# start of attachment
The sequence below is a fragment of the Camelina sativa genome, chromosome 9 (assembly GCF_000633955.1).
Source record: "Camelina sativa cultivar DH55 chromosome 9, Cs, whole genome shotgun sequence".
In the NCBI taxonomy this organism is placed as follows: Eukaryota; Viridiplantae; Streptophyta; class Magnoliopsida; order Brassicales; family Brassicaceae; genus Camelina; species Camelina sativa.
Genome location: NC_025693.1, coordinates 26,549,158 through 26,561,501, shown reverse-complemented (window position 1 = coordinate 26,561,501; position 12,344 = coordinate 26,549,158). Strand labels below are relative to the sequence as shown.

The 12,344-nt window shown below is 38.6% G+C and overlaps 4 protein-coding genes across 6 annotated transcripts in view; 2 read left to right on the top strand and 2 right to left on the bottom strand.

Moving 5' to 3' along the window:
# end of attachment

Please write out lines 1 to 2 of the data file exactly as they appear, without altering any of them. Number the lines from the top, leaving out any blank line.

The sequence below is a fragment of the Camelina sativa genome, chromosome 9 (assembly GCF_000633955.1).
Source record: "Camelina sativa cultivar DH55 chromosome 9, Cs, whole genome shotgun sequence".